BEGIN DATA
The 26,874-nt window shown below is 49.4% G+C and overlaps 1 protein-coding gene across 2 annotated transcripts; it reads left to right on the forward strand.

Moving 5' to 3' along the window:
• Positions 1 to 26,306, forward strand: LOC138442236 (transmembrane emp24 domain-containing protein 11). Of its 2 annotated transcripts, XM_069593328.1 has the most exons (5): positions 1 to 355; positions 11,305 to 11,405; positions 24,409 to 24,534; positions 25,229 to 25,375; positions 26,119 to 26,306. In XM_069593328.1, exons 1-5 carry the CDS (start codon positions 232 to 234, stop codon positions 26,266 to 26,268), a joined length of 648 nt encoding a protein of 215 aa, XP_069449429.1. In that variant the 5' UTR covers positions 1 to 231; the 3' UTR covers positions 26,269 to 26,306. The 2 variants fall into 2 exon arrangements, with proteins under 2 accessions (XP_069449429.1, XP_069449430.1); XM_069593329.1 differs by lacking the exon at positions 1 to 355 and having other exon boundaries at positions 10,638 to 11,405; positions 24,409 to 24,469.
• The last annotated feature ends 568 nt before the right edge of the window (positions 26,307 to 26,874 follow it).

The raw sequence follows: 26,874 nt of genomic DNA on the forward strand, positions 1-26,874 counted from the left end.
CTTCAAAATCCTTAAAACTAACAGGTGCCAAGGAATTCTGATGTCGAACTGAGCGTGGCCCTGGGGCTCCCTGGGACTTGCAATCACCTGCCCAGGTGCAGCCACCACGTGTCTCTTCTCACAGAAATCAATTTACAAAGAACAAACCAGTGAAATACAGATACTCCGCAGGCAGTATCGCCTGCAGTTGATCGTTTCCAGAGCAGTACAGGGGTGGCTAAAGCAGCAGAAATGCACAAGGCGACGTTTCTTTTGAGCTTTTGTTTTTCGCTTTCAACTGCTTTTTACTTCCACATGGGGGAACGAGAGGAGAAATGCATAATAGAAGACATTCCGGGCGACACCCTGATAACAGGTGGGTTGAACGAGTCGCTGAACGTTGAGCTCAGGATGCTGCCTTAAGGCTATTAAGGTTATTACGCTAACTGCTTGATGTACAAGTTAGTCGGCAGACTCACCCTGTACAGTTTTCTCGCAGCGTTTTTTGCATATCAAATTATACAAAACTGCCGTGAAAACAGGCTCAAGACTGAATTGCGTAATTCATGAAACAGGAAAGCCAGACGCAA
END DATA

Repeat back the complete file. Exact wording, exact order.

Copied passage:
The 26,874-nt window shown below is 49.4% G+C and overlaps 1 protein-coding gene across 2 annotated transcripts; it reads left to right on the forward strand.

Moving 5' to 3' along the window:
• Positions 1 to 26,306, forward strand: LOC138442236 (transmembrane emp24 domain-containing protein 11). Of its 2 annotated transcripts, XM_069593328.1 has the most exons (5): positions 1 to 355; positions 11,305 to 11,405; positions 24,409 to 24,534; positions 25,229 to 25,375; positions 26,119 to 26,306. In XM_069593328.1, exons 1-5 carry the CDS (start codon positions 232 to 234, stop codon positions 26,266 to 26,268), a joined length of 648 nt encoding a protein of 215 aa, XP_069449429.1. In that variant the 5' UTR covers positions 1 to 231; the 3' UTR covers positions 26,269 to 26,306. The 2 variants fall into 2 exon arrangements, with proteins under 2 accessions (XP_069449429.1, XP_069449430.1); XM_069593329.1 differs by lacking the exon at positions 1 to 355 and having other exon boundaries at positions 10,638 to 11,405; positions 24,409 to 24,469.
• The last annotated feature ends 568 nt before the right edge of the window (positions 26,307 to 26,874 follow it).

The raw sequence follows: 26,874 nt of genomic DNA on the forward strand, positions 1-26,874 counted from the left end.
CTTCAAAATCCTTAAAACTAACAGGTGCCAAGGAATTCTGATGTCGAACTGAGCGTGGCCCTGGGGCTCCCTGGGACTTGCAATCACCTGCCCAGGTGCAGCCACCACGTGTCTCTTCTCACAGAAATCAATTTACAAAGAACAAACCAGTGAAATACAGATACTCCGCAGGCAGTATCGCCTGCAGTTGATCGTTTCCAGAGCAGTACAGGGGTGGCTAAAGCAGCAGAAATGCACAAGGCGACGTTTCTTTTGAGCTTTTGTTTTTCGCTTTCAACTGCTTTTTACTTCCACATGGGGGAACGAGAGGAGAAATGCATAATAGAAGACATTCCGGGCGACACCCTGATAACAGGTGGGTTGAACGAGTCGCTGAACGTTGAGCTCAGGATGCTGCCTTAAGGCTATTAAGGTTATTACGCTAACTGCTTGATGTACAAGTTAGTCGGCAGACTCACCCTGTACAGTTTTCTCGCAGCGTTTTTTGCATATCAAATTATACAAAACTGCCGTGAAAACAGGCTCAAGACTGAATTGCGTAATTCATGAAACAGGAAAGCCAGACGCAA